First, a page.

One of the things I love so much about your blog, Ivy League Insecurities, is how honest and open you are about your life. Your posts resonate and help people who are going through similar experiences. As a blogger, I sometimes struggle with talking about my personal life and deciding what to keep public and private. What advice do you have for writing personal content and deciding what to share?
Deciding what to share is such a personal thing and often so hard. I feel comfortable sharing more vulnerable bits about myself, but only if I feel like I can do so without hurting others or affecting their privacy. The way I look at it is that I made this choice to be a writer and to expose certain aspects of my life, but my family and friends did not choose to be exposed or to have their stories told. All of this said, I think vulnerability and sharing personal stories can be so richly rewarding and important.
We met because I started helping at your Happier Hours Literary Salons. They are so magical, especially for an avid writer and reader. What inspired you to start Happier Hours?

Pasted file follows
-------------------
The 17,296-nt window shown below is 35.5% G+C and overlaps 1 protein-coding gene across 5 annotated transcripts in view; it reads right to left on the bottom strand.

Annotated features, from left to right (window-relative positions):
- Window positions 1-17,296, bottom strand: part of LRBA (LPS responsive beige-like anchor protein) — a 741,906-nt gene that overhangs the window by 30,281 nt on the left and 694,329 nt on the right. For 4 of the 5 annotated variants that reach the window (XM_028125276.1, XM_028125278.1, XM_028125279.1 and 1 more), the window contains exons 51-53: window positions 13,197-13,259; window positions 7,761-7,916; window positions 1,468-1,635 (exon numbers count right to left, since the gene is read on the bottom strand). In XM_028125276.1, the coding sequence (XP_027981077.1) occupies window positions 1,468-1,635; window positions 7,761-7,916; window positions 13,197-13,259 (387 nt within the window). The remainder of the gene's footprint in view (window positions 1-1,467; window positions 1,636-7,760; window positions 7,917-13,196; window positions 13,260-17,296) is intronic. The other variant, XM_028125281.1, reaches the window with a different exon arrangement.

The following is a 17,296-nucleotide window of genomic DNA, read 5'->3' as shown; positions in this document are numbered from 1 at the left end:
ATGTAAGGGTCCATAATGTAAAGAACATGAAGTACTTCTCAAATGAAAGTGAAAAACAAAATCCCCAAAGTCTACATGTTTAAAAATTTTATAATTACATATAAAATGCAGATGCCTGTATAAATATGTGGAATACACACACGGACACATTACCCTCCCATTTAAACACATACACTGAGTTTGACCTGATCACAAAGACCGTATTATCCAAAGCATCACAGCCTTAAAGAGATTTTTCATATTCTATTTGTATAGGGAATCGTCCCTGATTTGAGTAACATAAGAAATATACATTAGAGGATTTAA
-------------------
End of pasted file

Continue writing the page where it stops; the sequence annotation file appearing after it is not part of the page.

Thank you! I started my Happier Hours Literary Salons because I was a new writer and about to publish my first novel and I wanted to engage with other writers and book-lovers. I was also deep in the trenches of new motherhood and found myself craving more intellectual discussions about books and ideas that were missing at that time in my life.
What is the most important characteristic for novelists to have?
A vast imagination. It’s no small feat to create a whole new world!
You are also a native New Yorker. What are some of your favorite spots in the city?
Far too many to list, but Central Park and the American Museum of Natural History – both of which feature prominently in The Ramblers – are at the very top of my list. These places have been dear to me my whole life.
What are you reading now?
I just finished Wallace Stegner’s Crossing to Safety, which is one of the most beautiful books I’ve ever read.
What is on your desk now?
Books. Always books. A glass hummingbird paperweight. A cucumber candle. Three decorative rocks, each with a word on it. Luck. Wisdom. Bravery. Also a framed print that says: Change Your Life.
What is the best advice you’ve ever received?
Do what you love.
Thank you Aidan! Loved learning more about Aidan? Read her newest book, The Ramblers.
Image of Aidan Donnelley Rowley by Elena Seibert